The Caledonian Forest Wildlife Project in Scotland set to help red squirrels

August 28th, 2015

A new Caledonian Forest Wildlife Project in Scotland involving Trees for Life and the Highland Foundation for Wildlife plans to translocate red squirrels from thriving populations in Moray and Inverness to 10 new locations – these sites still to be confirmed. The Project will be funded by a grant of £61,000 from the Heritage Lottery Fund (see BBC News). Elsewhere in Scotland (e.g. Borders, Dumfries and Galloway, Ayrshire, and the north-east of Scotland), numbers of red squirrels are said to be increasing (see The Scotsman), but the Saving Scotland’s Red Squirrels Project (also see SNH website) indicate that conservation work will be needed for many years to secure the future of the iconic species in Scotland.

New book on red squirrel conservation published

June 22nd, 2015

A new book on the ecology, conservation and management of red squirrels has recently been published by the European Squirrel Initiative: Shuttleworth, C., Lurz, P., & Hayward, M. (2015) Red Squirrels: Ecology, Conservation & Management in Europe, 328 pp. European Squirrel Initiative, Woodbridge, Suffolk UK. Full details of the contents of the book can be found on the Publications page. Requests for copies of the book should be sent to ESI.

The squirrel that kills and eats deer

May 14th, 2015

A recent article in The Washington Post describes a species of ground squirrel in Borneo that jumps on unsuspecting muntjac deer and rips open its jugular vein. After the deer has bled out, the squirrel apparently feeds on its heart, stomach and liver, but not the flesh. The story concerns the antics of the tufted ground squirrel (Reithrosciurus macrotis) and is based on a paper entitled Tall tales of a tropical squirrel by Emily Meijaard, Rona Dennis &  Erik Meijaard, published in Taprobanica: The Journal of Asian Biodiversity. In addition to its rumoured carnivorous habits and other squirrels that are said to actively hunt birds and animals, the authors consider the affinity of the tufted ground squirrel and the possible functions of its very large, bushy tail.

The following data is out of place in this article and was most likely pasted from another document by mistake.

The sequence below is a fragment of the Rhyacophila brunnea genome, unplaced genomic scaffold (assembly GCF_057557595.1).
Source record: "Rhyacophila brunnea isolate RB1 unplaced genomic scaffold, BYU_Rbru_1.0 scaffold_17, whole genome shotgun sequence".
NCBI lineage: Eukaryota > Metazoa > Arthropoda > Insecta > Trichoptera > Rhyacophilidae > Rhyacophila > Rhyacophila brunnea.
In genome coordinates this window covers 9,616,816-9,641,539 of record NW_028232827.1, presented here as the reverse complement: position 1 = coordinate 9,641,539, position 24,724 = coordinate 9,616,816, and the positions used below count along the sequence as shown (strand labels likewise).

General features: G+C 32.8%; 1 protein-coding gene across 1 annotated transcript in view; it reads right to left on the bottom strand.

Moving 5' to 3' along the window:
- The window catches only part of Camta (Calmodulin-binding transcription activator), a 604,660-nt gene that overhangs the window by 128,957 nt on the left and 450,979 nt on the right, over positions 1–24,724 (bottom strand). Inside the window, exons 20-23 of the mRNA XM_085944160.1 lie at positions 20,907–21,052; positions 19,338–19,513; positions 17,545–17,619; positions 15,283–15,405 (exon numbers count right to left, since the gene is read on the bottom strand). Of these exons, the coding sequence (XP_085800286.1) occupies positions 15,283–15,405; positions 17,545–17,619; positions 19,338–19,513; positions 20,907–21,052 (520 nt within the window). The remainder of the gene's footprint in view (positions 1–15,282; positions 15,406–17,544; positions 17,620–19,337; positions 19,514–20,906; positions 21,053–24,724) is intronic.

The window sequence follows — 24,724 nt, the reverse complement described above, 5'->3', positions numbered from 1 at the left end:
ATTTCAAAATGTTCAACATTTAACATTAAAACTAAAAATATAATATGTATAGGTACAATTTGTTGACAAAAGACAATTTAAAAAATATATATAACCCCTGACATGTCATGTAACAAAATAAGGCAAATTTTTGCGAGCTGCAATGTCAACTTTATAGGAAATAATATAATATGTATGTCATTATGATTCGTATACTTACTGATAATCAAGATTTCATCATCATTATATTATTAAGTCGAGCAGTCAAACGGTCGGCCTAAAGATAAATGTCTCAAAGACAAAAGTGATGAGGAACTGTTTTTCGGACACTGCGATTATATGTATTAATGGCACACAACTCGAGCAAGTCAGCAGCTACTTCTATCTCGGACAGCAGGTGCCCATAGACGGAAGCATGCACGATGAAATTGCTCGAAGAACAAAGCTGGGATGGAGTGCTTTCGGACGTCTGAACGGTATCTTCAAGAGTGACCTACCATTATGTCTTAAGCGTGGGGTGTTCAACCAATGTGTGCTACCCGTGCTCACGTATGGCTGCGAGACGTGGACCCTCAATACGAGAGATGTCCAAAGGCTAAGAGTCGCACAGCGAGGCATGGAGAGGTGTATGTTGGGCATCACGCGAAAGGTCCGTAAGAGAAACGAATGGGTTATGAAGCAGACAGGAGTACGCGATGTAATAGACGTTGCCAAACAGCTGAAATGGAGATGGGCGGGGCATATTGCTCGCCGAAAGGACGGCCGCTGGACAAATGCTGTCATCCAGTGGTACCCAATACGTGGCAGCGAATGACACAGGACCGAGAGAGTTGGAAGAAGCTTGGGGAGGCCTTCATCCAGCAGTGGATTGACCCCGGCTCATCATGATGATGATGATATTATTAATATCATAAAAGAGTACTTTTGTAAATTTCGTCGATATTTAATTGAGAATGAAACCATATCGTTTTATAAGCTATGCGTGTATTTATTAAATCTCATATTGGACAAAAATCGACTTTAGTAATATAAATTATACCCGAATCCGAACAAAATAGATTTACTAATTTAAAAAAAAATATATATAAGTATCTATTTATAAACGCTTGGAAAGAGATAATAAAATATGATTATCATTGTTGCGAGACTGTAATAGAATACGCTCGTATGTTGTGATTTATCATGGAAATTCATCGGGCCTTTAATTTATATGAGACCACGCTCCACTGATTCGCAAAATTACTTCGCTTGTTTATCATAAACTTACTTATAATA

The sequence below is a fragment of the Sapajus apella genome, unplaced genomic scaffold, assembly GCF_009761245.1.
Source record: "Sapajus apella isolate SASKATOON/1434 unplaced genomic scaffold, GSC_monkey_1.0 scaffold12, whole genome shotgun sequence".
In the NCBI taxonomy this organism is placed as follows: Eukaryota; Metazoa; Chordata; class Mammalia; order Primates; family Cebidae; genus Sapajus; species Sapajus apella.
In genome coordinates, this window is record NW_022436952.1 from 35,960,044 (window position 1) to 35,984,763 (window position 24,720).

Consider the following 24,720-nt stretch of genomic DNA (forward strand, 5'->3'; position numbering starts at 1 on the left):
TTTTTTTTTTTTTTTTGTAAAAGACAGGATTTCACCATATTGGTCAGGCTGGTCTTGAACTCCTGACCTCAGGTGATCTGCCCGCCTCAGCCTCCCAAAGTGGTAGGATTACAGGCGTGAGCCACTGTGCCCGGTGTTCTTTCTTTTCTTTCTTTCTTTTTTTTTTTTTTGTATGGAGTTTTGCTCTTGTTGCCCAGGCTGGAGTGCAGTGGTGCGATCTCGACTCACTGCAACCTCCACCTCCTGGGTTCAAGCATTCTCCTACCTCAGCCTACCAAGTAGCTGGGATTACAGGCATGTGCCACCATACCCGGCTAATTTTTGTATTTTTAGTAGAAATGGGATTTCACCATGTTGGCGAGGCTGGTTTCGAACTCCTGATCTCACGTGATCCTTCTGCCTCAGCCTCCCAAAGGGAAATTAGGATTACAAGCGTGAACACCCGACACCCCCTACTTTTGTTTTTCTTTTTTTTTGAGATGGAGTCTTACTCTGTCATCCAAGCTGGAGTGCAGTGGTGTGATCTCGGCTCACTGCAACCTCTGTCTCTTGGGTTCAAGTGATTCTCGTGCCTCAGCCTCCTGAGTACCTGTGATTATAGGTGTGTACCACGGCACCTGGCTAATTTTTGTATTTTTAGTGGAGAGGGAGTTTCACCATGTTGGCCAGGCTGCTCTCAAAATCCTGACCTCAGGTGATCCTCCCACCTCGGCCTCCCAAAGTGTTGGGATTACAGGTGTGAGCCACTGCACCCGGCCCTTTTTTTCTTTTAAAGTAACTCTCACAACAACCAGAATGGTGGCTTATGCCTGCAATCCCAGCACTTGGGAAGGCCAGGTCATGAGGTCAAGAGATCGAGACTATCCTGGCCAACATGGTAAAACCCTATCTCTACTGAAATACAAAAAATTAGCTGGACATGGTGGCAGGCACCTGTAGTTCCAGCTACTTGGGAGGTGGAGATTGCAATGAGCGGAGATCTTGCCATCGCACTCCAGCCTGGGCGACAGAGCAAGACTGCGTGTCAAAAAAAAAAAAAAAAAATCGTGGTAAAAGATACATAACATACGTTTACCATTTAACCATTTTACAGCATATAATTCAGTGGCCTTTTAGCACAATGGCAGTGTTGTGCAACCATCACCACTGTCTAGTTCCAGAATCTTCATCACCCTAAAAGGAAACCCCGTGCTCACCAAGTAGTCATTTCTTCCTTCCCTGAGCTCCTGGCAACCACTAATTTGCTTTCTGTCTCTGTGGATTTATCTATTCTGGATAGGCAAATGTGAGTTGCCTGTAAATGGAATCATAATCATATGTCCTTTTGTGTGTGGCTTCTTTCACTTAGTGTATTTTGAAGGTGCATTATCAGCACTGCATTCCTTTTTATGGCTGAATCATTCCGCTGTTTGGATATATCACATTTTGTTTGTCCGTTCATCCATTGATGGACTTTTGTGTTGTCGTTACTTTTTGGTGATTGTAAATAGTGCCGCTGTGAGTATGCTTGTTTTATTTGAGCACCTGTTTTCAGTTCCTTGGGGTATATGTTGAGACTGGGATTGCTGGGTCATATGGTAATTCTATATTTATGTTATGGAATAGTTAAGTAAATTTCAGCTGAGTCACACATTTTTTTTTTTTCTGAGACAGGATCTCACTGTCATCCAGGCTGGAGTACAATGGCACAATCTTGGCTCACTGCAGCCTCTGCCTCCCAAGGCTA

Fermate lo scoiattolo grigio”, Francia e Svizzera contro l’Italia

February 9th, 2015

The Italian newspaper La Zampa – La Stampa (Turin) have published an interesting article saying that both France and Switzerland have warned Italy that there will be a diplomatic ‘war’ if they  find a single grey squirrel in their territory. Time will tell!

To cull or not to cull grey squirrels!

November 29th, 2014

The debate about whether grey squirrels should be controlled has recently come into focus again on the BBC’s Breakfast TV programme. Grey squirrels are already controlled to minimise damage to trees and for red squirrel conservation but apparently  the UK Government is considering whether more needs to be done. The arguments for and against are emotive and do not appear to have changed over the years.

New disease threat to red squirrels in Scotland

August 28th, 2014

A new disease threat has recently been identified in red squirrels from Dumfries and Galloway in Scotland (BBC Scotland). Six animals have been found infected with a bacteria similar to Mycobacterium lepromatosis which causes leprosy. Signs of the disease are swollen nose, eyelids, ears and feet. Prof Anna Meredith from the Royal Dick School of Veterinary Studies at the University of Edinburgh and colleagues are trying to find out more about this little understood, potentially fatal condition. Members of the public who find dead red squirrels in Scotland can send them to the Veterinary Pathology Unit, Royal (Dick) School of Veterinary Studies, Edinburgh. Further details of where to send carcasses found in England and Wales as well as Scotland, and postage and packaging, can be found towards the bottom of this web page. Members of the public are advised to follow basic hygiene rules when handling dead animals.